Duguid also mentioned “intellectual technology,” (whatever this means) noting that it will be shared in terms of costs, and “formulas will have to be worked out with the organization.”

Job losses seem an inevitable consequence of “reduced duplication” across institutions.

JP Hornick, OPSEU College Faculty Divisional Executive Chair expressed, “We are concerned that the Ontario Online initiative is primarily a cost-cutting venture intended to facilitate larger class sizes and increased hiring of part-time and contract teaching staff.”

Use of term ‘instructor’ rather than ‘faculty’ or ‘professor’: The teaching and subject expertise of college faculty is being undermined in our colleges, particularly through management intervention in areas that aren’t their purview. The persistent use of the term ‘instructors’ throughout Duguid’s presentation coupled with the absence of faculty participation exposes the continued undermining of faculty’s expertise and qualifications.

Education: What will happen to student success and retention? Actual learning? Actual education? St. Clair College asked a question prefaced by the statistics regarding low student completion rates (about 15%) for MOOCs (massive open online courses). Given this grim statistic, the students asked, “how will quality and relevance be maintained?” The minister’s answer repeated previous assurances of quality and the mantra of “student choice.” The courses would be “implemented thoughtfully.” Duguid noted that research will be a part of this initiative also.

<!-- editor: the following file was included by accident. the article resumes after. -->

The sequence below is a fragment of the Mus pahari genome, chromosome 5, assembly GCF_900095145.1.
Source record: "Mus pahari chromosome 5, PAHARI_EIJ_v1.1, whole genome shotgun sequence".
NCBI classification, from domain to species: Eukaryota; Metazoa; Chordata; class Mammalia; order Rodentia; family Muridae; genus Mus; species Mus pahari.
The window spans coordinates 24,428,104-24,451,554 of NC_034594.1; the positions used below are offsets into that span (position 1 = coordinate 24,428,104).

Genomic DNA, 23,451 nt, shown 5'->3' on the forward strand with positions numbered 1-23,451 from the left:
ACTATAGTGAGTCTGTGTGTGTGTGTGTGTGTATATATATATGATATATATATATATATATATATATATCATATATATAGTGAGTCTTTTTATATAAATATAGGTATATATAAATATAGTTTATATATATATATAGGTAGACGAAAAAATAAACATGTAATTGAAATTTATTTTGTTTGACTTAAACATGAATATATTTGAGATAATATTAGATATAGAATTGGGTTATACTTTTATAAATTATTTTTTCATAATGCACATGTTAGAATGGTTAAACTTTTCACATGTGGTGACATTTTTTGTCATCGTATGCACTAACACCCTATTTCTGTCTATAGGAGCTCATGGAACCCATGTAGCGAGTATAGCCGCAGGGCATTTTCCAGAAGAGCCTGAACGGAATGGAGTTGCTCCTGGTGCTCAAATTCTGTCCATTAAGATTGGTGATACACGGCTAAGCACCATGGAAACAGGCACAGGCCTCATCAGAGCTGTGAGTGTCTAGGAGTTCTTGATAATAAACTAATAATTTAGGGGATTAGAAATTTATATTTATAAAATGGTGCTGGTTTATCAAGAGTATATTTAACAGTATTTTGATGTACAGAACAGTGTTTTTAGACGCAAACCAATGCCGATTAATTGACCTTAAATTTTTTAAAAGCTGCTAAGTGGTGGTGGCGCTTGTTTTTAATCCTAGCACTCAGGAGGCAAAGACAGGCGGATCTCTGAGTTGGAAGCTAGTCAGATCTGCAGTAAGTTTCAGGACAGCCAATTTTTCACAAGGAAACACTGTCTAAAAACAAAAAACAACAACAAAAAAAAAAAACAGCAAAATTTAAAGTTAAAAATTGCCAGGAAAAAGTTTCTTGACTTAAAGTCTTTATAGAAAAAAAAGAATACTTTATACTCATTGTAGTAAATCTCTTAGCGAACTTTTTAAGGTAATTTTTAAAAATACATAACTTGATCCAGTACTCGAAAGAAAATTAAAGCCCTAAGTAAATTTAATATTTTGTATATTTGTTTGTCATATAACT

Intellectual property rights: If faculty members are asked to do this work, who will own the intellectual property rights? Will existing curriculum be uploaded to be used over and over again? Will faculty be properly compensated for its usage?

Business/customer-service model: The jargon of business and innovation-speak peppered Duguid’s talk: “excellence,” “innovation,” “high quality,” “globally competitive,” “maximizing scale,” becoming “leaders rather than followers.” There wasn’t one reference to educational principles or theory.

Duguid noted that he was previously the Minister for Economic Development and Innovation, and that Ontario Online offered great opportunities in these areas. The University of Waterloo panel noted that Waterloo was known for its expertise and entrepreneurship, and asked pointedly “how can entrepreneurs get involved?” Duguid was very enthusiastic. “We need you!”

Cost driven: Duguid asked the rhetorical question “do savings drive this?” No, he answered, “quality drives this,” but we can’t deny that “there will be savings to the system and we don’t shy away from that.”


Online teaching can have its place. However, education will not be advanced through a centralized post-secondary credit-granting organization run by bureaucrats and accountants. College and university faculty who are “on the ground” in contact with the students and who have teaching and subject expertise should be assessing the learning needs. We are the experts. „